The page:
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FAQ

The most commonly asked questions

How Does an Air Conditioner Work?

All of this talk about different sizes, systems, benefits and features can make an air conditioner seem more complicated than it essentially is. Understanding how an air conditioner works can help shed light on why your system needs regular attention and how it actually goes about cooling your home. This is a story of your refrigerant’s journey though a series of coils that eventually end up removing the heat from the air in your home.

The Path to Cool Indoor Air

1. The Journey Begins

Your lineset connects your outdoor air conditioning condenser to your indoor air handler, or furnace and coil.

2. Moving Indoors

Liquid refrigerant moves into the home through the lineset and into the evaporator/indoor coil..

3. Where the Magic Happens

The liquid refrigerant goes through the evaporator coil while warm, indoor air is blown across this coil. Heat is transferred from the warm air stream into the refrigerant – resulting in cooler indoor air and the evaporation of the liquid refrigerant into a gas.

4. Receiving the Cool Air

The blower, located in your air handler or furnace, blows the cooled air through a series of ducts in your home..

5. The Other Coil

The refrigerant gas returns to the outdoor air conditioning component where it is pressurized, by the compressor, and then pumped into the condenser coil. The condenser coil works similarly to the evaporator coil, but in reverse. Air is passed over the condenser coil, which results in warmer air that is blown out of the condenser/air conditioner and refrigerant that is changed from a gas to a liquid.

6. Back to the Beginning

The process is repeated until your home reaches the set temperature.

Why Is This Important?

Your air conditioner has a lot of components that are vital for maintaining cool temperatures and home comfort. This makes routine preventative maintenance an important part of owning an air conditioning unit. During preventative maintenance, your contractor can check the different parts and make sure that they are doing their part is this cyclical process. If one component malfunctions, the cycle is broken and your air conditioner can’t work properly, leaving you without cool air when temperatures are hot.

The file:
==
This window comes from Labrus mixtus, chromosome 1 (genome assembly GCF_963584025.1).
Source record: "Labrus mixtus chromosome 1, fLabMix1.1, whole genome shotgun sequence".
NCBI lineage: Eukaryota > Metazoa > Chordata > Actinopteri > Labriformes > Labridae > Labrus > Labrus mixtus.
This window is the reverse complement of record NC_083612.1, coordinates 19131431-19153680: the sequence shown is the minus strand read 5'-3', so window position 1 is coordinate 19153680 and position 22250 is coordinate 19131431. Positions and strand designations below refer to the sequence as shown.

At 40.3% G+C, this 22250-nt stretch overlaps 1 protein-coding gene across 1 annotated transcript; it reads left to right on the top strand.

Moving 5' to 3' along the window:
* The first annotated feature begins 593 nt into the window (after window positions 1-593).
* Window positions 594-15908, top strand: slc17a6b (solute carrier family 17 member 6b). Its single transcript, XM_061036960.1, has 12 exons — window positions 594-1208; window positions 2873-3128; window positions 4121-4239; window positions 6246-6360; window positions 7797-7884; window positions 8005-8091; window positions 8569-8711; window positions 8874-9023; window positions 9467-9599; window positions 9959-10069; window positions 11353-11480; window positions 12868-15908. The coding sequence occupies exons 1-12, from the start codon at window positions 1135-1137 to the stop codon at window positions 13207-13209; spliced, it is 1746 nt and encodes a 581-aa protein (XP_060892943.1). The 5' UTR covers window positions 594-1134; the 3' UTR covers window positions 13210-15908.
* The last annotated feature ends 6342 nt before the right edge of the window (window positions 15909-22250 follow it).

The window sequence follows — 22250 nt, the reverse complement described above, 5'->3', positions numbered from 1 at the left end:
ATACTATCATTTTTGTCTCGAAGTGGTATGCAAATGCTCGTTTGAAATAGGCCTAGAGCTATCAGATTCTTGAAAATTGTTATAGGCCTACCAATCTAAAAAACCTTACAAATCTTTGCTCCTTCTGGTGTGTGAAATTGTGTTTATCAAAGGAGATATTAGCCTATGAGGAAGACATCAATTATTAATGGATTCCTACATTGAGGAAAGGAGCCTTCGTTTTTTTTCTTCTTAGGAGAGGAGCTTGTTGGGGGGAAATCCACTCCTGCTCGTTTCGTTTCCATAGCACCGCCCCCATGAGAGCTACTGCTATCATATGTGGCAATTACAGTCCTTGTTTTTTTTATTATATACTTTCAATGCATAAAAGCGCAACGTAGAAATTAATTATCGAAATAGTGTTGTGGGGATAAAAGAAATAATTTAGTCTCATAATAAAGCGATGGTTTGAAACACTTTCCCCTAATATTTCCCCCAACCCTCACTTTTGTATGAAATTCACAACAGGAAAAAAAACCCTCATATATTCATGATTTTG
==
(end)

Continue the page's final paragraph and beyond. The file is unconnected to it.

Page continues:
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How Does a Furnace Work?

Have you ever stopped and wondered how a furnace works? Like air conditioners, gas furnaces contain many parts that have to work together in order to provide the best home comfort. Ever been stuck without your gas furnace during a cold winter? Not fun. Here we detail just how a gas furnace works to provide warm air for your home.

Keep in mind: The following is how a gas furnace works – not a packaged unit or an oil furnace. There are other heating methods besides a gas furnace that may be used in your home.

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The Path to Warm Indoor Air:

1. Starts with you.

When you raise the set temperature (in heating mode), the thermostat sends a signal to your gas furnace.

2. Keeping your family safe.

When your gas furnace receives the demand for heat, the control board confirms that all of the safeties are in the correct position. Safeties are continually monitored throughout the heating process.

3. Creating warm air.

The gas ignites in the furnace and then, after a 30-second delay, heating air is delivered throughout the duct system in your home after the furnace blower motor starts.

4. Safety measures during operation.

If at any point the temperature limits or vent pressure switches are opened during the operation of the furnace, the gas is immediately shut off and a furnace shut-down sequence is initiated.

5. Shutting down.

Your furnace shuts down when it has satisfied the demand from the thermostat.

Why is This Important?

While this explanation is bare bones, we want to reiterate that there are many safeties and fail-safes in place in your gas furnace that ensure that you and your family are as safe as possible while your home is heated. If something goes wrong, that can mean trouble. That’s why it is critical that you schedule yearly furnace preventative maintenance before heating season (in the fall) to catch any minor issues that could turn into major problems later.

How Much Does an Air Conditioner Cost?

Purchasing a new air conditioner can be a budget-bashing experience. Your HVAC equipment will be one of your most expensive home purchases. A new air conditioner can cost anywhere from $3,000 to $10,000 depending on your installation and system requirements! This makes it tempting to skimp on installation or buy from an unknown source. What you may not know is skimping on costs upfront can often cost more down the road. And, you may be missing out on many of the great money-saving opportunities that your air conditioner upgrade can offer. Unfortunately, there is so much that goes into a new air conditioner purchase that prices can vary from one homeowner to the next. However, you can estimate which systems are generally more expensive by knowing what your Frigidaire contractor accounts for when calculating an air conditioning system quote for your home.

Money Saving Opportunities

Tonnage:
Your home will be paired with an air conditioner that is able to provide the right amount of cooling capacity. Capacity is measured in tons. Calculating tonnage involves several different factors including: size of the home, efficiency of building materials, amount of people living in the home and more.

Efficiency: